It is very intuitive, and it could be applied to the signal chain of an image sensor too, even though that the signal chain begins with a noisy source of photons (photon shot noise), distorted by microlenses, attenuated by color filters, converted to electrons with noise, electrons to voltage (?) and voltage to a digital number. Most ultra low-noise CMOS image sensors use the so called High Conversion Gain (HCG) pixels. In simple language, this means that their integration capacitor (FD – floating diffusion) is minimized as much as possible compared to the photodiode junction capacitance. This results in a larger voltage swing on the integration capacitor (FD) per hit photon, which is basically equivalent to maximizing the gain at the very beginning of the photon-electron conversion process. Remember the Friis formula?

Why does a SPAD look promising for ultra-low-light imaging? Avalanche photodiodes, basing on impact ionization have an enormous gain, thus, a single photon can push the trigger causing the diode to hit the rail. Makes life easier for the rest of the measurements too, instead of a complex ADC, we can just use a counter. Sounds brilliant, however, there are some difficulties which prevent us from reaching perfect photon counting. Here’s a small list which I am thinking about right now:

1. The gain in a SPAD may be considered infinite, according Friis the output should be noise-free. However, SPADs, for now, are triggered not only by photons, but also by random thermal excitation and defect traps, sudden releases and gamma ray impact with electrons. The main quality parameter of a SPAD is its so called Dark Count Rate (DCR), or false triggers per time unit under dark conditions. This is a very primitive measurement, however, until now there is no good method for quantifying what part of the DCR is caused by the respective aforementioned side effects.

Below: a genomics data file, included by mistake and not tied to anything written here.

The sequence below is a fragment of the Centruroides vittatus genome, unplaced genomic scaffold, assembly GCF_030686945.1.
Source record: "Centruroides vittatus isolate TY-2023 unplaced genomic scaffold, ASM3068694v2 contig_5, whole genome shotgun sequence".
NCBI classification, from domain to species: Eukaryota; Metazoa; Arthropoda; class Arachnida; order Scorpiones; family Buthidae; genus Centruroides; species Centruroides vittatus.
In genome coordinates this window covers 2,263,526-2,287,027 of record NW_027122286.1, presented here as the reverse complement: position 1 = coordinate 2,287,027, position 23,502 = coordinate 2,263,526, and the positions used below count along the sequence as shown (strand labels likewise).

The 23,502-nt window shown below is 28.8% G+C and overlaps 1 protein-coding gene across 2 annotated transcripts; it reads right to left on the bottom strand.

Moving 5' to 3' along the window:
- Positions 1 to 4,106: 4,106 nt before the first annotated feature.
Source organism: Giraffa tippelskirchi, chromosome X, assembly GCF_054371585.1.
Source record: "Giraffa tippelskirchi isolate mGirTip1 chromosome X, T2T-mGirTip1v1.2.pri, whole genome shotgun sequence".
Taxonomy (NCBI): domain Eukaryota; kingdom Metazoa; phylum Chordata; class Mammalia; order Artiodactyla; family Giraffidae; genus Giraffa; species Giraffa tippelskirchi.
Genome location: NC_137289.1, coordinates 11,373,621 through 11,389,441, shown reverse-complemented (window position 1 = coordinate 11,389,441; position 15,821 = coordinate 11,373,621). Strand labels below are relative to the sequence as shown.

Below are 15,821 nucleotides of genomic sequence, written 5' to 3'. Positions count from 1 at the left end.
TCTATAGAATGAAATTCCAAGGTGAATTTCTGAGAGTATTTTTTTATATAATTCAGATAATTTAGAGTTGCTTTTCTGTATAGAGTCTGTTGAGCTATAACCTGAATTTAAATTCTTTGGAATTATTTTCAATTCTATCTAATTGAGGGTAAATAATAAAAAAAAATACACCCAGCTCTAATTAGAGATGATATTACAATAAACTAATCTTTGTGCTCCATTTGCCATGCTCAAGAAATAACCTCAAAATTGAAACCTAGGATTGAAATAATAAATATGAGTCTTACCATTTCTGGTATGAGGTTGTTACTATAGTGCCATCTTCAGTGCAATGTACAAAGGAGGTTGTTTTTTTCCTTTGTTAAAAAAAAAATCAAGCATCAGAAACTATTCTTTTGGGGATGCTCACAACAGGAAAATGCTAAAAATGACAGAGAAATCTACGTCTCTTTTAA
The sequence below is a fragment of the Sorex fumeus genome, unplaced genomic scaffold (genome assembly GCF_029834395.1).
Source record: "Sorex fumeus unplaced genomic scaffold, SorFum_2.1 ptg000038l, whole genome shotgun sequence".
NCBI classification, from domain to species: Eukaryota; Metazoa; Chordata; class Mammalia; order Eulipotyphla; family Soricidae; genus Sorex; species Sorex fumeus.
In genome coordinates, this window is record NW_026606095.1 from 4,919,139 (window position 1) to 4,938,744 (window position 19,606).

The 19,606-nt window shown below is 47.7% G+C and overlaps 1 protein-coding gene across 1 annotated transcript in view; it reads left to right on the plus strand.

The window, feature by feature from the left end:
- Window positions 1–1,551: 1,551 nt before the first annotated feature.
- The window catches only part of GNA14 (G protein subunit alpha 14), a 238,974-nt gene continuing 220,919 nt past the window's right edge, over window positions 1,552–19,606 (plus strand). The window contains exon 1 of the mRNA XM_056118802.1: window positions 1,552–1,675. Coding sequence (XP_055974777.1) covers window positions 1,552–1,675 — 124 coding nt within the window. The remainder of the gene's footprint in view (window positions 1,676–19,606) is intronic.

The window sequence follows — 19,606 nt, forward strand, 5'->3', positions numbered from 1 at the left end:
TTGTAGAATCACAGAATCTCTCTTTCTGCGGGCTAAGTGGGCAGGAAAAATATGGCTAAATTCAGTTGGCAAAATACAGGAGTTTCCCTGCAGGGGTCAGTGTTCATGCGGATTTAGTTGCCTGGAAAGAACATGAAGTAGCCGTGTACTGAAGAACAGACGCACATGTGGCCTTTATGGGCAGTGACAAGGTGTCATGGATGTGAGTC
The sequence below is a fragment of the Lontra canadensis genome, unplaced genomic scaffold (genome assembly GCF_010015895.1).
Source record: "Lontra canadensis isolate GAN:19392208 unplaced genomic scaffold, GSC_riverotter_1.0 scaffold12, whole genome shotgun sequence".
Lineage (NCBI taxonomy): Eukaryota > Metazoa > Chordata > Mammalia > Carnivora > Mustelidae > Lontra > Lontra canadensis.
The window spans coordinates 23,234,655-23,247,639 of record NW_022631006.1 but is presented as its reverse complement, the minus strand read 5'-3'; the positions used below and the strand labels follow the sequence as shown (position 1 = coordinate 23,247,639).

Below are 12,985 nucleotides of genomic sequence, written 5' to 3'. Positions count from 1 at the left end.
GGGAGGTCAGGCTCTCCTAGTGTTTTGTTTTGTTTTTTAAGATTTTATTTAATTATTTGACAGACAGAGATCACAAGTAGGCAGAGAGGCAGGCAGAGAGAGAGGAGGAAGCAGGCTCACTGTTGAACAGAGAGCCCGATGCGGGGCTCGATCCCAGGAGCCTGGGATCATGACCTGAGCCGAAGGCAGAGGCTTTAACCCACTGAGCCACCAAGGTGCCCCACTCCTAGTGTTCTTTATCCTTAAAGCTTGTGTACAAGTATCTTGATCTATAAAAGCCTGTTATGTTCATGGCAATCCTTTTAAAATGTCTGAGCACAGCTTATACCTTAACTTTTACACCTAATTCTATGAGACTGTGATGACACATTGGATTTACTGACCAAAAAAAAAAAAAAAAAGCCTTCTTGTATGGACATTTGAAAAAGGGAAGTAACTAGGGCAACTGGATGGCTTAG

2. After initiation of avalanche breakdown, in order to arm the diode for another measurement round, we need to cut its power supply and then gradually apply high reverse bias voltage again. The time used for the operation is called reset time. This reset (dead) time is the major obstacle for achieving full single photon detection for high light intensities.
3. SPADs work under high reverse bias voltage conditions which makes them a hard to integrate with readout electronics on 1v2/3v3 CMOS processes, while still keeping a low reset time contribution from the readout.
4. SPAD structures can be easily implemented in standard CMOS and this has been done by a number of research teams during the past 5 years.
5. Most of the researchers are working on SPADs for Time of Flight (ToF) imaging, or ultra-low-light sensing.
6. Most of the research is done on multi-channel readout, which is actually the way to go, but is very challenging in a 2D process (no 3D stacking).
7. Can we use multiple arrays, but have a single readout?
8. Do we now have access to hundreds of PM tubes on a single chip? What could we use these for?

Access to hundreds of “PM tubes” on a single chip? – we call that a silicon photomultiplier (SiPM). Such have existed for a long time and are offered as discrete components, however, the information from each PM is hard to measure, all PMs share the same bus and we get a very difficult for measurement output current. Difficult, in a sense that is noisy and hard to distinguish. Conventional readout of SiPMs integrate and low-pass filter the output current before performing measurement/digitization. To grasp what I am referring to, here’s a simple electrical equivalent diagram of a SiPM:

Silicon Photomultiplier equivalent diagram